We got safe to the Murdering Hut, and a precious hard ride it was, and tried our horses well, for, mind you, they'd been under saddle best part of twenty-four hours when we got back, and had done a good deal over a hundred miles. We made a short halt while the tea was boiling, then we all separated for fear a black tracker might have been loosed on our trail, and knowing well what bloodhounds they are sometimes.
Warrigal and Starlight went off together as usual; they were pretty safe to be out of harm's way. Father made off on a line of his own. We took the two horses we'd ridden out of the Hollow, and made for that place the shortest way we knew. We could afford to hit out -- horse-flesh was cheap to us -- but not to go slow. Time was more than money to us now -- it was blood, or next thing to it.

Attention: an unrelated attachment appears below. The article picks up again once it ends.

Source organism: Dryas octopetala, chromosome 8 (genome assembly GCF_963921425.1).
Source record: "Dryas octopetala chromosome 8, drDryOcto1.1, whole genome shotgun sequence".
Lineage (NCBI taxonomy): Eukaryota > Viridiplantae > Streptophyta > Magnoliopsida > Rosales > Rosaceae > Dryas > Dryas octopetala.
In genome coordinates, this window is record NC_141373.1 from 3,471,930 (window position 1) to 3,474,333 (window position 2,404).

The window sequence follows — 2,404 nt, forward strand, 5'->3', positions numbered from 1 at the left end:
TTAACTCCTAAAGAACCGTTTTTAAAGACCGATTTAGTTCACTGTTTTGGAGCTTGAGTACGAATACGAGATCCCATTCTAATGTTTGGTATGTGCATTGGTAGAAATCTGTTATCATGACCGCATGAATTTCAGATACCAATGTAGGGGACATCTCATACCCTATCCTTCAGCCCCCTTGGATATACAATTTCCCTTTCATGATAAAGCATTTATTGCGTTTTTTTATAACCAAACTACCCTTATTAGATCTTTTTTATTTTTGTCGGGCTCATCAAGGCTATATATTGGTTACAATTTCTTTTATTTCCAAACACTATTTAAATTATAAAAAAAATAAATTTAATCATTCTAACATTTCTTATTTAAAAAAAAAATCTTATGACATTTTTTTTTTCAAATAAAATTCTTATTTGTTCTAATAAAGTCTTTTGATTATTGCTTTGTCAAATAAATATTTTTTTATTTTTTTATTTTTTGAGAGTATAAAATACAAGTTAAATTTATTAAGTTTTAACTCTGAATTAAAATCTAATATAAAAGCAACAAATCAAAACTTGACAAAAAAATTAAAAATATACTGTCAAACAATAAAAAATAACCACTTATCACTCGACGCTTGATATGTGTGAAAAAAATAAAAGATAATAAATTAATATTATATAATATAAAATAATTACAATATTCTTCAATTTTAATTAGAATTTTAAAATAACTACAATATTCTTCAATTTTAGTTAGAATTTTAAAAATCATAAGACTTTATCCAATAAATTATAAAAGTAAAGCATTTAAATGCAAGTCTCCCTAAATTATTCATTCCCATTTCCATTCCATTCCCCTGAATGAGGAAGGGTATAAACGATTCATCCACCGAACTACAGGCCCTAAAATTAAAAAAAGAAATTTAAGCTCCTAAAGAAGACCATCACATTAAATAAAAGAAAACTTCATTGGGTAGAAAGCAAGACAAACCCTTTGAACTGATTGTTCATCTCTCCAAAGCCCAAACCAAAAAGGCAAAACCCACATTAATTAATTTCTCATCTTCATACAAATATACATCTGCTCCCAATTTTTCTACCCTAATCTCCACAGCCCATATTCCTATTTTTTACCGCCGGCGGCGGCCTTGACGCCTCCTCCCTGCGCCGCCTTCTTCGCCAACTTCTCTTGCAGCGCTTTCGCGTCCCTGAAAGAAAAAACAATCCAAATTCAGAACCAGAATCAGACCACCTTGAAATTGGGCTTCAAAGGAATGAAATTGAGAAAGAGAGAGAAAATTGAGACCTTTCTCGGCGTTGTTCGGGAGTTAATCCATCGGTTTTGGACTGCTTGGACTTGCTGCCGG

'I'll go anywhere you like,' says Jim, stretching himself. 'It makes no odds to me now where we go. What do you think of it, dad?'
'I think you've no call to leave here for another month anyhow; but as I suppose some folks 'll play the fool some road or other you may as well go there as anywhere else. If you must go you'd better take some of these young horses with you and sell them while prices keep up.'